I was drawn in by the idea of camaraderie, but I haven't found it there. The regional group closest to me has a median age of 18. The forums read like a teenager's facebook page.

LD Masterson said...

I wanted to do NaNo for most of the reasons you mentioned. Everything about it appeals to me. Except the month. Why do they have it during the holiday season?

So I opted out. But I wish all you Nano-ers luck.

Christopher Hudson said...

It took me a while to figure out that Nano wasn't a quote from Mork ... but now that I know what it is, I'm a little horrified ... write a novel in a month? A month of Sundays ... maybe.

Jemi Fraser said...

I love NaNo - but I don't know what it is exactly that calls to me. The graph does help though! :)

Ae Grace (Abigail) said...

I had something I wanted to start, but I was still working on a novel. For a month, I want to give myself that chance to work on said idea.

However, what I found hard is switching from my novel I'm working on to this idea because the POV is so different. Instead of one, I have three. Instead of first person, present tense, I have third person past tense.

Thankfully, I worked on the outline. I have what I want and the story idea down. I just need to write it. I want to get 22k done by this Sunday, too. It's just finding the motivation to do it because I'm so tired. :p

Richard said...

I hope you guys all finish your project. I wouldn't attempt it, myself. I could never find the time to do it.

R.C. Lewis said...

Matt, I'm really loving mine, too. Particularly since the premise touches close to home.

Mindy, why would I need NaNo to give me a kick in the pants when I have you to do it any month of the year? ;)

Tonja, I hear you. I tried looking into the regional groups that fit where I am, but just wasn't feeling it. It's a great thing to have available, though.

R.C. Lewis said...

Christopher, I believe that was "Nanoo-nanoo." (Or Nanu? Nannu? Hmm...)

Jemi, graphs make everything better.

Abigail, that POV/tense shift can definitely be tricky. I'm usually okay sticking to the POV, but sometimes the wrong tense slips into a paragraph. Good luck reaching your goal!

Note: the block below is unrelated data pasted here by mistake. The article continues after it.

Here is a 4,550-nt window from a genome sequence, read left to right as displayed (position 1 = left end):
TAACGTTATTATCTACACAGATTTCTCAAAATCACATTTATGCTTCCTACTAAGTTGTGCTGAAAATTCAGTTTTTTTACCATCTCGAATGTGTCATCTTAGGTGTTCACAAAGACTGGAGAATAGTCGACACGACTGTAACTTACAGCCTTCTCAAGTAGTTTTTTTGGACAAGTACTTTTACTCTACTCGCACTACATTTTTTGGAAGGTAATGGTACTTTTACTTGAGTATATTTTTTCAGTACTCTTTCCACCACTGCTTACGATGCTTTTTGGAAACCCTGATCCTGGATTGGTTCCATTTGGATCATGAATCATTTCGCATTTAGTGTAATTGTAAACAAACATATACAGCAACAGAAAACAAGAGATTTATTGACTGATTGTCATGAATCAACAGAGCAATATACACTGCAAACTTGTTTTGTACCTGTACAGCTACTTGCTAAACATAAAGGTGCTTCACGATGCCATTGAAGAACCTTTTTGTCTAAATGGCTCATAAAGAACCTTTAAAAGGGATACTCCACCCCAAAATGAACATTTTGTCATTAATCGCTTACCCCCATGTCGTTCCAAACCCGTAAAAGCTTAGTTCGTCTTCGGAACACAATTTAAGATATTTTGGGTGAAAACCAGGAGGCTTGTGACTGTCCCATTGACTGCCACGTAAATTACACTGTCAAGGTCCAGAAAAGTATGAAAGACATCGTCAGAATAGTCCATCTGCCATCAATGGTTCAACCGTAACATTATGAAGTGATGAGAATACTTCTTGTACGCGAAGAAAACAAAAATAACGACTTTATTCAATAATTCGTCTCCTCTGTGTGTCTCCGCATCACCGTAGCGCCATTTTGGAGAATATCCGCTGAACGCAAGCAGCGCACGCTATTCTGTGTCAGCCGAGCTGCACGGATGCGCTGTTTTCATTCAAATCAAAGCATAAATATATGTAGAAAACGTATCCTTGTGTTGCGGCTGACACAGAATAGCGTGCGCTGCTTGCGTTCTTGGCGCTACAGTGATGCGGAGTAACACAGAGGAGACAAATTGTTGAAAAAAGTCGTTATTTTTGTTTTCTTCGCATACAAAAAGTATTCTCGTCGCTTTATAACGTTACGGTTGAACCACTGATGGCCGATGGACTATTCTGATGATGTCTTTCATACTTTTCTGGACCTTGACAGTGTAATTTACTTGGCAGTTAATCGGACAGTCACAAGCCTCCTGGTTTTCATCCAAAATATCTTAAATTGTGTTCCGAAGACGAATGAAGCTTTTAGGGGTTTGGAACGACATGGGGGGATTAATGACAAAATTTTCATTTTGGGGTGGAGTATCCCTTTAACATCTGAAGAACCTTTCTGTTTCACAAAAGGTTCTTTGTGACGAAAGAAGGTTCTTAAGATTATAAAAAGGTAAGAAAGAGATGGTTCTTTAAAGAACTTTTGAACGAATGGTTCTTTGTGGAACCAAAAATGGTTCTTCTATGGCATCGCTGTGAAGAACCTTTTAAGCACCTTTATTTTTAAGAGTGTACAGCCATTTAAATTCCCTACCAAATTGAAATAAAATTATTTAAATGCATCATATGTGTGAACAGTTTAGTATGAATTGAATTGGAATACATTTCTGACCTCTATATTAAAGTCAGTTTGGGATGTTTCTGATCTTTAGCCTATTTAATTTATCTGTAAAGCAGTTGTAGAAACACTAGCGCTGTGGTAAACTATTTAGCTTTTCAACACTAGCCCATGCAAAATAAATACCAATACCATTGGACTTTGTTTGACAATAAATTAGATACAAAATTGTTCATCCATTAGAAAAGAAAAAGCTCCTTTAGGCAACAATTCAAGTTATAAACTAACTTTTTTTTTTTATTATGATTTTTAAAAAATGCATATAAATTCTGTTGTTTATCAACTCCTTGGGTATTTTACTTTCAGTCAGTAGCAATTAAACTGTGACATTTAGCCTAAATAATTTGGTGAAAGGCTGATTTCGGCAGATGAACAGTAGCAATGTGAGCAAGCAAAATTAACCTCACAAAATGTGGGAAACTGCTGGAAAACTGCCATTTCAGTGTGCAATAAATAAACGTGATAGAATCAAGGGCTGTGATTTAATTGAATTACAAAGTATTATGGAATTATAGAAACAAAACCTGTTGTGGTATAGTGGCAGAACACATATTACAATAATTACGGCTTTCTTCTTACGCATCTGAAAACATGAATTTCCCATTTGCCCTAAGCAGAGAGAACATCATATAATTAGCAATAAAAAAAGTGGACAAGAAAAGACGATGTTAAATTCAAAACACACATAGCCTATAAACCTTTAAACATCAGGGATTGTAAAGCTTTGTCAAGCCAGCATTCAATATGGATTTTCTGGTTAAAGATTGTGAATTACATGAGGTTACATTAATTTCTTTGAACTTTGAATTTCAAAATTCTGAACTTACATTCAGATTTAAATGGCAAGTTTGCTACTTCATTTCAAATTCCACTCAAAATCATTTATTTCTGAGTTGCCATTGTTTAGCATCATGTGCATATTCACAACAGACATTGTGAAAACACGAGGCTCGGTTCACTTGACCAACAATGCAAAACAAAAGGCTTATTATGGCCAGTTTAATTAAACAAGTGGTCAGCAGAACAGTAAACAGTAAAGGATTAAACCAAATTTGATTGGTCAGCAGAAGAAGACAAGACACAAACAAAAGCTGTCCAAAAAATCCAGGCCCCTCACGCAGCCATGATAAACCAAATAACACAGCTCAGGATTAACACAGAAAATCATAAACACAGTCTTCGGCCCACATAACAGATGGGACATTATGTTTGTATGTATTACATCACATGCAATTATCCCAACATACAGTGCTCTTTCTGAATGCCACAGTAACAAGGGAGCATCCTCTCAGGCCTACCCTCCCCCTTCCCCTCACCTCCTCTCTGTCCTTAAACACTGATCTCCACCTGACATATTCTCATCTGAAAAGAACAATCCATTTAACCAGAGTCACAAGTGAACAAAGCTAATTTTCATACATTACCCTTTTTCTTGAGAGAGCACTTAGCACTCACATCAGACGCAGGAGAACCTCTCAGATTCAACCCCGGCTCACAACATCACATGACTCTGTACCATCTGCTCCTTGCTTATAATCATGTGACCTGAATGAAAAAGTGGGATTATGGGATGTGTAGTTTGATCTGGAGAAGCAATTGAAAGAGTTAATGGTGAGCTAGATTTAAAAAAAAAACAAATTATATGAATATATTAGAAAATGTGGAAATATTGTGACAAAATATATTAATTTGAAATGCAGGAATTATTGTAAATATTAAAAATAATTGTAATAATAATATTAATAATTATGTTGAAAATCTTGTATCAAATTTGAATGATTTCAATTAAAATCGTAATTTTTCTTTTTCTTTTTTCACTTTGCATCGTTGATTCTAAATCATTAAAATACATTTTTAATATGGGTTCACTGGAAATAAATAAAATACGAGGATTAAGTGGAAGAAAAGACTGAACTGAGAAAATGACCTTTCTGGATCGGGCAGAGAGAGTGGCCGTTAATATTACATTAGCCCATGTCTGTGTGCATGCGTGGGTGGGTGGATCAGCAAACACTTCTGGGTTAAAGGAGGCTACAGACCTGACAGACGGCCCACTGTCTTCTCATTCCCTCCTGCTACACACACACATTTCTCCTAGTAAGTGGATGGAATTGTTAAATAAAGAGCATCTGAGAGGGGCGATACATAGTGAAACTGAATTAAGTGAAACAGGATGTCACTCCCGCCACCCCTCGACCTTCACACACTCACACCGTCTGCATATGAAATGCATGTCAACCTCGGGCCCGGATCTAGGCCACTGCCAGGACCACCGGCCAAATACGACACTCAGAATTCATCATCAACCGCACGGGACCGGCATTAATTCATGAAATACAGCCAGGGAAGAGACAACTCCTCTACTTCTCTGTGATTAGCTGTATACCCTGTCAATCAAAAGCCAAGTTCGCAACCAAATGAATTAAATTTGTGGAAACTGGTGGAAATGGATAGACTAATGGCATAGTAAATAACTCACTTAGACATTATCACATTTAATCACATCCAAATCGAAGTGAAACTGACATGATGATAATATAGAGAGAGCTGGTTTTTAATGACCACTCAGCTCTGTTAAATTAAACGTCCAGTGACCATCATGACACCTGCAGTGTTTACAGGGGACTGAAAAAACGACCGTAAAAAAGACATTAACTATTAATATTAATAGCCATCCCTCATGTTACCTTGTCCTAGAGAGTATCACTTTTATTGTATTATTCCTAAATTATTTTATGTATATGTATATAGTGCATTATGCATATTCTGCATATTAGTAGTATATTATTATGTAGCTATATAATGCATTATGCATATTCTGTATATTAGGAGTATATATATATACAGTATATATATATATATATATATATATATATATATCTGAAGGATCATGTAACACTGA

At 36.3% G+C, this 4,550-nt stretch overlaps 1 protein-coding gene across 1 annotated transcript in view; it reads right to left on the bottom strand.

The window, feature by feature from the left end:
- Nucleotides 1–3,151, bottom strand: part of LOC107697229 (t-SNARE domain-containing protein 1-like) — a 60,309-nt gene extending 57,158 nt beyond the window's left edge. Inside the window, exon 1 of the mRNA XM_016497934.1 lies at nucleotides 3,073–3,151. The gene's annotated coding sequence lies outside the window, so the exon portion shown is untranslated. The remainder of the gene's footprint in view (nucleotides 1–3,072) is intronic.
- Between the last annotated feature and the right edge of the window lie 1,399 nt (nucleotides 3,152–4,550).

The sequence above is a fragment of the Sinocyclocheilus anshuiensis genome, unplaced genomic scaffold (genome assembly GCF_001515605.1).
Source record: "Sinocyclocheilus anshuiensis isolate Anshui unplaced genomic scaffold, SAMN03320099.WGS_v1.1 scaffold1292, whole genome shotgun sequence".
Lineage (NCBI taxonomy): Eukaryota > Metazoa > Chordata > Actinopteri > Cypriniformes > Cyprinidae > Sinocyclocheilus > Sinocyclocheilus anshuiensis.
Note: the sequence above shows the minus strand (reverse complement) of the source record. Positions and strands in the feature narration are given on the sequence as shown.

Richard, thanks! :)

Jane Steen said...

What drew me last year was the permission to try an entirely new sort of writing, i.e. genre fiction. I loved the camaraderie, the graphs, the whole thing.

I spent the rest of the year editing the novel, which is now on submission. So this year's goal was to get the next book in the series in first draft, to make selling the series easier. I didn't feel the sense of fun as much this year, but that's OK because I achieved my aims. I'm now going to settle down to a 1K/day minimum output, and having done 3K/day for 22 days (yes, I write short in first draft) that now seems like a summer vacation sort of schedule.

I think in future I'll use NaNo as a time to play and challenge myself in some direction. Or, if I need to get another book written, as a boot camp month--it all depends on where I'm at next November.

R.C. Lewis said...

Thanks for the comment, Jane. I think the "fun" of NaNo can be relative, and achieving your goals makes it worthwhile either way.

I passed 50k on my NaNo project yesterday, and plan to keep working until I finish the first draft (probably 20k more or so). I'm glad I did it, because it's been an interesting departure from my usual work.